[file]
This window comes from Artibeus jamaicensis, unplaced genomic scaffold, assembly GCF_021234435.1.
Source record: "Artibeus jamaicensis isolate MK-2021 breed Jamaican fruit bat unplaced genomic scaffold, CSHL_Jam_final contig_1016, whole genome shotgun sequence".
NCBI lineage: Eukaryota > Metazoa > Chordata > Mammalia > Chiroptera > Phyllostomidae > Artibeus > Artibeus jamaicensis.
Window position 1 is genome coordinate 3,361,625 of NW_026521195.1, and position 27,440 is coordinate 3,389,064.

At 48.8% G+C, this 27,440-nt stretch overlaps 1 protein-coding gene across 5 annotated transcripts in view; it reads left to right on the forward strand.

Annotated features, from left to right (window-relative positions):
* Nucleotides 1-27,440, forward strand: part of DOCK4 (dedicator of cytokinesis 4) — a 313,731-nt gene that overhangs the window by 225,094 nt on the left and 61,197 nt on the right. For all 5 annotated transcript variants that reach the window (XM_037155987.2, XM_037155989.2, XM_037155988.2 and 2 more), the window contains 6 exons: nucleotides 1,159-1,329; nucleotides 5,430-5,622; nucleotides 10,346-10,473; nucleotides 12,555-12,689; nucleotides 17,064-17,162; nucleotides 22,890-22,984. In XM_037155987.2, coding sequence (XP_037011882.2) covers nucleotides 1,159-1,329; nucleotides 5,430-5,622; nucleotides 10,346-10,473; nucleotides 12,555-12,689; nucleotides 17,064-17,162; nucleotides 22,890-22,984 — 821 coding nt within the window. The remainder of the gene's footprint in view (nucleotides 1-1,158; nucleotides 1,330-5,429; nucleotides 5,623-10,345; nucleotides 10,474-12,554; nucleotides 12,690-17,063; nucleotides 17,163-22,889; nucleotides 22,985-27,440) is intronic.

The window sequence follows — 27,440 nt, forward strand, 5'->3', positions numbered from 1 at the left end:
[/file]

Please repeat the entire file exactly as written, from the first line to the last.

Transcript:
This window comes from Artibeus jamaicensis, unplaced genomic scaffold, assembly GCF_021234435.1.
Source record: "Artibeus jamaicensis isolate MK-2021 breed Jamaican fruit bat unplaced genomic scaffold, CSHL_Jam_final contig_1016, whole genome shotgun sequence".
NCBI lineage: Eukaryota > Metazoa > Chordata > Mammalia > Chiroptera > Phyllostomidae > Artibeus > Artibeus jamaicensis.
Window position 1 is genome coordinate 3,361,625 of NW_026521195.1, and position 27,440 is coordinate 3,389,064.

At 48.8% G+C, this 27,440-nt stretch overlaps 1 protein-coding gene across 5 annotated transcripts in view; it reads left to right on the forward strand.

Annotated features, from left to right (window-relative positions):
* Nucleotides 1-27,440, forward strand: part of DOCK4 (dedicator of cytokinesis 4) — a 313,731-nt gene that overhangs the window by 225,094 nt on the left and 61,197 nt on the right. For all 5 annotated transcript variants that reach the window (XM_037155987.2, XM_037155989.2, XM_037155988.2 and 2 more), the window contains 6 exons: nucleotides 1,159-1,329; nucleotides 5,430-5,622; nucleotides 10,346-10,473; nucleotides 12,555-12,689; nucleotides 17,064-17,162; nucleotides 22,890-22,984. In XM_037155987.2, coding sequence (XP_037011882.2) covers nucleotides 1,159-1,329; nucleotides 5,430-5,622; nucleotides 10,346-10,473; nucleotides 12,555-12,689; nucleotides 17,064-17,162; nucleotides 22,890-22,984 — 821 coding nt within the window. The remainder of the gene's footprint in view (nucleotides 1-1,158; nucleotides 1,330-5,429; nucleotides 5,623-10,345; nucleotides 10,474-12,554; nucleotides 12,690-17,063; nucleotides 17,163-22,889; nucleotides 22,985-27,440) is intronic.

The window sequence follows — 27,440 nt, forward strand, 5'->3', positions numbered from 1 at the left end: